The FIFA Council’s decision to award the co-hosting rights of the 2023 FIFA Women’s World Cup to Australia and New Zealand will have enormous benefits in terms of the growth and development of the game in our region.
A delighted Oceania Football Confederation President Lambert Maltock described it as a watershed moment and a shot in the arm for our football family across the entire Pacific.
“Women’s football is on the rise in Oceania and with one of our Member Associations co-hosting a premier FIFA tournament the game will receive another major boost to continue on its upward trajectory in the coming years,” he said.
“This World Cup will also be an historic occasion, the first ever inter-Confederation FIFA World Cup which will further strengthen the ties and relationship with our close friends at the Asian Football Confederation.”
New Zealand Football CEO Andrew Pragnell was confident the world’s biggest event in women’s sport would be a real game changer.
“Yeah, there are many reasons, firstly the size and scale of the event is something we’ve never seen the likes of in this country,” Pragnell said.
“It’s going to bring down the best athletes in the world to play in our backyard, inspirational role models from around the world young kids can watch and learn from. It also brings tourists from around the world, and could create a real legacy for football in the country.
“It will bring investment into the sport and puts a real spotlight on the women’s game as well, there’s so much to look forward to.”
Though the World Cup is still three years away, Pragnell believed that organising a world class event on such a scale would be a massive undertaking.
“Yeah it will come around quickly won’t it. We would love a little bit more time but actually because the key infrastructures are in place we think we can do it and run the best Women’s World Cup ever.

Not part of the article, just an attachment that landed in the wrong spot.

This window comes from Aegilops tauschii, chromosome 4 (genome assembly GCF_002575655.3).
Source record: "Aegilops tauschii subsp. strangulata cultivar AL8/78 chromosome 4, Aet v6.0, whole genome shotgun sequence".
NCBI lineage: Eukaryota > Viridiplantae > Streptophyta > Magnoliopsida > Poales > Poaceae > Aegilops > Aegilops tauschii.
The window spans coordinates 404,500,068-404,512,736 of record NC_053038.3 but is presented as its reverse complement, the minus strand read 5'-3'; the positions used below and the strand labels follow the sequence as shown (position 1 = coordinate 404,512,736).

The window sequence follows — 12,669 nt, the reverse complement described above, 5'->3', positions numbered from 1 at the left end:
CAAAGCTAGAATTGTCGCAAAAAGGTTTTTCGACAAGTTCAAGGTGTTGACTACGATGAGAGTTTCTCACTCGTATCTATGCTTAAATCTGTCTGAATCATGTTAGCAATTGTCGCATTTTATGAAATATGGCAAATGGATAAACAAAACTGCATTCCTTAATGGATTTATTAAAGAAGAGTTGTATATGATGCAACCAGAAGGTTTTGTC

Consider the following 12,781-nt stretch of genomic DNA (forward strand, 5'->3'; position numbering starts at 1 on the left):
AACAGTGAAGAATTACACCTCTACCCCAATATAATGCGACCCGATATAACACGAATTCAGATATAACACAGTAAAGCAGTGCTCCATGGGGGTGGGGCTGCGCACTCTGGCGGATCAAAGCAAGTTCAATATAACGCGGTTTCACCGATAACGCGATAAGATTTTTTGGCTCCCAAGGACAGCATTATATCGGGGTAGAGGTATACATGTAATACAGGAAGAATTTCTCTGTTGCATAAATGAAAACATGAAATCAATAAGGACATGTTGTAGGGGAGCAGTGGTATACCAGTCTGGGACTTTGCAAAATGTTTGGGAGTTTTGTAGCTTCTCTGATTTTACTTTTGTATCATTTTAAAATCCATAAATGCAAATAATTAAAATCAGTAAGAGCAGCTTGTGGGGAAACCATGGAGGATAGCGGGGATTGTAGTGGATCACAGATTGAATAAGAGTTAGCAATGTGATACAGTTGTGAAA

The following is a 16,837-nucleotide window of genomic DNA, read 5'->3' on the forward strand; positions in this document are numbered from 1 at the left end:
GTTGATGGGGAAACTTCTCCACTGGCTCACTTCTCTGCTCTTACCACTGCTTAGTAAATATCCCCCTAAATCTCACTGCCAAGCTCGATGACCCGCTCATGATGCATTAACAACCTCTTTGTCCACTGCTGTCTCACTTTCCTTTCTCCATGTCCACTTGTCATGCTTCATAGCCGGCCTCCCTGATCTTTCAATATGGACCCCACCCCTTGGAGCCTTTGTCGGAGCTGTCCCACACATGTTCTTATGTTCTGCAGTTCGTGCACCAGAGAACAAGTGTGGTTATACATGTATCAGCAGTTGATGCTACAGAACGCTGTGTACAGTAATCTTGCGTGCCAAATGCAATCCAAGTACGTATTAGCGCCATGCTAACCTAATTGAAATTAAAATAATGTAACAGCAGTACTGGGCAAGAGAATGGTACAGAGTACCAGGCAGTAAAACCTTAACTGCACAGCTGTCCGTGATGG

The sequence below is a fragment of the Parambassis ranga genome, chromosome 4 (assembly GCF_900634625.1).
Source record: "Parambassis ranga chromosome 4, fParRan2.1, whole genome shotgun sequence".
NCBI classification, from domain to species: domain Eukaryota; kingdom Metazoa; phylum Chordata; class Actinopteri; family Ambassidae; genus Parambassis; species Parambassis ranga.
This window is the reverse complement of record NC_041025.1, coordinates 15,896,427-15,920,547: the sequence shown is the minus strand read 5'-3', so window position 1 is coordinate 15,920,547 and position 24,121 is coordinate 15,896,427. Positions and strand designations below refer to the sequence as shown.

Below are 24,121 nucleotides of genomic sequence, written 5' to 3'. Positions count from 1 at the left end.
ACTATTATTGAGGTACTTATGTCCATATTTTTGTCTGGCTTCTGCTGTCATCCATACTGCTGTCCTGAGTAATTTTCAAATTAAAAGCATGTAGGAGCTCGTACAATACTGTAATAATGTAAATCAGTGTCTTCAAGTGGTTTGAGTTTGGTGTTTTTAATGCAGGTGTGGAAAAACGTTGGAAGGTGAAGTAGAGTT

“It will be the biggest sporting event New Zealand has ever hosted from a global perspective, and the way it’s growing maybe the biggest event we ever host.
“1.1 billion people watched the last Women’s World Cup and it’s growing exponentially, so if we keep tracking that way, the only way is up; 260 million watched the final, so we are talking about huge, huge global audiences, some of the fans who follow the teams are massive.
“The US team alone had a fanbase of 30,000 following them around, so, huge numbers.”
New Zealand international Hannah Wilkinson, who watched the decision in the early hours of Friday morning with her Football Ferns teammates Erin Nayler and Annalie Longo, couldn’t hide her delight.
“In the little hotel room watching on the laptop, the wait was just excruciating, but when we got the result I was just so, so stoked. We were screaming and poured a glass of champagne at around 4.01am maybe.”
Wilkinson believed 2023 would be a milestone year that could change the sporting landscape in New Zealand.
“I think it will leave an amazing legacy for women’s football, specifically, but also for football in general as well,” she said.
“It will really start promoting our sport in our country and it’s something we have needed for a long, long time so that’s really exciting for us.”
The Ferns striker said playing in a World Cup in packed stadiums on home soil would be a dream come true.
“It’s what you dream about when you are younger, that really is the dream for me in front of my home crowd in my own country in front of my family and friends, all those people who put all the investment in me, that is the real dream.”